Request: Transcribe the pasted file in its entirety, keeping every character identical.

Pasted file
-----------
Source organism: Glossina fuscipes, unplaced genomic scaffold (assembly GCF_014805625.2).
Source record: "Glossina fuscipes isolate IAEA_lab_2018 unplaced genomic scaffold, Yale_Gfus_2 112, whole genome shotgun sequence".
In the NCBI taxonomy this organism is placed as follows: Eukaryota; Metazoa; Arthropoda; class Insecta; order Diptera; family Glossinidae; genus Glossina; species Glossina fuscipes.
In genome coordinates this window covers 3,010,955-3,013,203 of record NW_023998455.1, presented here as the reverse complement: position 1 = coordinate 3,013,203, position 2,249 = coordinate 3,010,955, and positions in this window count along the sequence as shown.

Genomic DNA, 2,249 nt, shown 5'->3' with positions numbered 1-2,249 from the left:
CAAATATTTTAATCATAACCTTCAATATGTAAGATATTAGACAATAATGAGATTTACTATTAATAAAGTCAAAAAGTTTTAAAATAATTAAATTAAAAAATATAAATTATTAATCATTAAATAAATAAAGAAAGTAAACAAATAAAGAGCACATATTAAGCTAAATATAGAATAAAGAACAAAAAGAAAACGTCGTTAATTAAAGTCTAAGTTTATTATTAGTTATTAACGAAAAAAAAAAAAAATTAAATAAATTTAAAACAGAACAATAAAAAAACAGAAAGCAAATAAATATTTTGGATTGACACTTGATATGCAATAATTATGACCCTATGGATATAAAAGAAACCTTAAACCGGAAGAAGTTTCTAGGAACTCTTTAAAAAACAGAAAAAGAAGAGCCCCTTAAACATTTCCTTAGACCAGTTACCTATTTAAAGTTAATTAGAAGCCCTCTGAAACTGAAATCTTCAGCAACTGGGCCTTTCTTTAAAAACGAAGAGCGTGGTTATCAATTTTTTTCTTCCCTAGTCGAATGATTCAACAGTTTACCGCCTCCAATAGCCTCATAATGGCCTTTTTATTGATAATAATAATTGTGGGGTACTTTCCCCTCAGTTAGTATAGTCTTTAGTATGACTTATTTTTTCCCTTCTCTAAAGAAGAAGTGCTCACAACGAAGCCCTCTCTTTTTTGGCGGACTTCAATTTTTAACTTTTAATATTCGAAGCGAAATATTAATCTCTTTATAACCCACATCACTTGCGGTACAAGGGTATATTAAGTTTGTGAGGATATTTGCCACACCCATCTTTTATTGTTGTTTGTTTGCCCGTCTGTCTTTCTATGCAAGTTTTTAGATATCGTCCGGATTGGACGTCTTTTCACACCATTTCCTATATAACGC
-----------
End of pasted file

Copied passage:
Source organism: Glossina fuscipes, unplaced genomic scaffold (assembly GCF_014805625.2).
Source record: "Glossina fuscipes isolate IAEA_lab_2018 unplaced genomic scaffold, Yale_Gfus_2 112, whole genome shotgun sequence".
In the NCBI taxonomy this organism is placed as follows: Eukaryota; Metazoa; Arthropoda; class Insecta; order Diptera; family Glossinidae; genus Glossina; species Glossina fuscipes.
In genome coordinates this window covers 3,010,955-3,013,203 of record NW_023998455.1, presented here as the reverse complement: position 1 = coordinate 3,013,203, position 2,249 = coordinate 3,010,955, and positions in this window count along the sequence as shown.

Genomic DNA, 2,249 nt, shown 5'->3' with positions numbered 1-2,249 from the left:
CAAATATTTTAATCATAACCTTCAATATGTAAGATATTAGACAATAATGAGATTTACTATTAATAAAGTCAAAAAGTTTTAAAATAATTAAATTAAAAAATATAAATTATTAATCATTAAATAAATAAAGAAAGTAAACAAATAAAGAGCACATATTAAGCTAAATATAGAATAAAGAACAAAAAGAAAACGTCGTTAATTAAAGTCTAAGTTTATTATTAGTTATTAACGAAAAAAAAAAAAAATTAAATAAATTTAAAACAGAACAATAAAAAAACAGAAAGCAAATAAATATTTTGGATTGACACTTGATATGCAATAATTATGACCCTATGGATATAAAAGAAACCTTAAACCGGAAGAAGTTTCTAGGAACTCTTTAAAAAACAGAAAAAGAAGAGCCCCTTAAACATTTCCTTAGACCAGTTACCTATTTAAAGTTAATTAGAAGCCCTCTGAAACTGAAATCTTCAGCAACTGGGCCTTTCTTTAAAAACGAAGAGCGTGGTTATCAATTTTTTTCTTCCCTAGTCGAATGATTCAACAGTTTACCGCCTCCAATAGCCTCATAATGGCCTTTTTATTGATAATAATAATTGTGGGGTACTTTCCCCTCAGTTAGTATAGTCTTTAGTATGACTTATTTTTTCCCTTCTCTAAAGAAGAAGTGCTCACAACGAAGCCCTCTCTTTTTTGGCGGACTTCAATTTTTAACTTTTAATATTCGAAGCGAAATATTAATCTCTTTATAACCCACATCACTTGCGGTACAAGGGTATATTAAGTTTGTGAGGATATTTGCCACACCCATCTTTTATTGTTGTTTGTTTGCCCGTCTGTCTTTCTATGCAAGTTTTTAGATATCGTCCGGATTGGACGTCTTTTCACACCATTTCCTATATAACGC